- Likelihood Ratio Is Better Than Wald Statistic To Determine if the Variable Coefficients Are Significant For Excel 2010 and Excel 2013
- Excel Classification Table: Logistic Regression’s Percentage Correct of Predicted Results in Excel 2010 and Excel 2013
- Hosmer- Lemeshow Test in Excel – Logistic Regression Goodness-of-Fit Test in Excel 2010 and Excel 2013

- Single-Factor ANOVA in Excel
- Overview of Single-Factor ANOVA
- Single-Factor ANOVA in 5 Steps in Excel 2010 and Excel 2013
- Shapiro-Wilk Normality Test in Excel For Each Single-Factor ANOVA Sample Group
- Kruskal-Wallis Test Alternative For Single Factor ANOVA in 7 Steps in Excel 2010 and Excel 2013
- Levene’s and Brown-Forsythe Tests in Excel For Single-Factor ANOVA Sample Group Variance Comparison
- Single-Factor ANOVA - All Excel Calculations
- Overview of Post-Hoc Testing For Single-Factor ANOVA
- Tukey-Kramer Post-Hoc Test in Excel For Single-Factor ANOVA
- Games-Howell Post-Hoc Test in Excel For Single-Factor ANOVA
- Overview of Effect Size For Single-Factor ANOVA
- ANOVA Effect Size Calculation Eta Squared in Excel 2010 and Excel 2013
- ANOVA Effect Size Calculation Psi – RMSSE – in Excel 2010 and Excel 2013
- ANOVA Effect Size Calculation Omega Squared in Excel 2010 and Excel 2013
- Power of Single-Factor ANOVA Test Using Free Utility G*Power
- Welch’s ANOVA Test in 8 Steps in Excel Substitute For Single-Factor ANOVA When Sample Variances Are Not Similar
- Brown-Forsythe F-Test in 4 Steps in Excel Substitute For Single-Factor ANOVA When Sample Variances Are Not Similar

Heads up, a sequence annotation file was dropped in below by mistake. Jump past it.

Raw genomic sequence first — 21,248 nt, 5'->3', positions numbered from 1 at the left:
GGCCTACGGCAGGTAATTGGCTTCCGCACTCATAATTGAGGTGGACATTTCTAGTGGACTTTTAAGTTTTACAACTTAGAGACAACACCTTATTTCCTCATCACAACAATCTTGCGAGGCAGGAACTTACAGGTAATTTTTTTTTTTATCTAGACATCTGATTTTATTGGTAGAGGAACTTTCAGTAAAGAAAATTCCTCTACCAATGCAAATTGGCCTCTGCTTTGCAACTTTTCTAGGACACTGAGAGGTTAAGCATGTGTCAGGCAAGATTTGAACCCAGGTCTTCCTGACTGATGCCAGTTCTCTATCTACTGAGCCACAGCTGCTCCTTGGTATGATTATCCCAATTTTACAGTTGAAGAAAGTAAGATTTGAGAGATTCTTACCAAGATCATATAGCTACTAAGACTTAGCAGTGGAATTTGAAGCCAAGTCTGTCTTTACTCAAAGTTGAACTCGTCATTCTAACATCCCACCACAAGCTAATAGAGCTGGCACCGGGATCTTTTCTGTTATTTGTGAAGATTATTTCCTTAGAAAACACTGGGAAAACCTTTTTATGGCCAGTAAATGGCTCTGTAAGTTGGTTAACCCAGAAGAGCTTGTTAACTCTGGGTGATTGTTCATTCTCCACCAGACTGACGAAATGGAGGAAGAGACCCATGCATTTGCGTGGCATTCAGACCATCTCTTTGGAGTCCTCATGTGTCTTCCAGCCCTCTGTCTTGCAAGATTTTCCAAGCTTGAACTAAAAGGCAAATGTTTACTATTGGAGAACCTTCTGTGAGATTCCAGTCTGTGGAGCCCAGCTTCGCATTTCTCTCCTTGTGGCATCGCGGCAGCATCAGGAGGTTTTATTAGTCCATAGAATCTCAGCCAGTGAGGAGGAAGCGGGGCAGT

- Two-Factor ANOVA With Replication in Excel
- Two-Factor ANOVA With Replication in 5 Steps in Excel 2010 and Excel 2013
- Variance Tests: Levene’s and Brown-Forsythe For 2-Factor ANOVA in Excel 2010 and Excel 2013
- Shapiro-Wilk Normality Test in Excel For 2-Factor ANOVA With Replication
- 2-Factor ANOVA With Replication Effect Size in Excel 2010 and Excel 2013
- Excel Post Hoc Tukey’s HSD Test For 2-Factor ANOVA With Replication
- 2-Factor ANOVA With Replication – Test Power With G-Power Utility
- Scheirer-Ray-Hare Test Alternative For 2-Factor ANOVA With Replication

- Two-Factor ANOVA Without Replication in Excel
- Randomized Block Design ANOVA in Excel
- Repeated-Measures ANOVA in Excel
- Single-Factor Repeated-Measures ANOVA in 4 Steps in Excel 2010 and Excel 2013
- Sphericity Testing in 9 Steps For Repeated Measures ANOVA in Excel 2010 and Excel 2013
- Effect Size For Repeated-Measures ANOVA in Excel 2010 and Excel 2013
- Friedman Test in 3 Steps For Repeated-Measures ANOVA in Excel 2010 and Excel 2013

- ANCOVA in Excel
- Normality Testing in Excel
- Creating a Box Plot in 8 Steps in Excel
- Creating a Normal Probability Plot With Adjustable Confidence Interval Bands in 9 Steps in Excel With Formulas and a Bar Chart
- Chi-Square Goodness-of-Fit Test For Normality in 9 Steps in Excel
- Kolmogorov-Smirnov, Anderson-Darling, and Shapiro-Wilk Normality Tests in Excel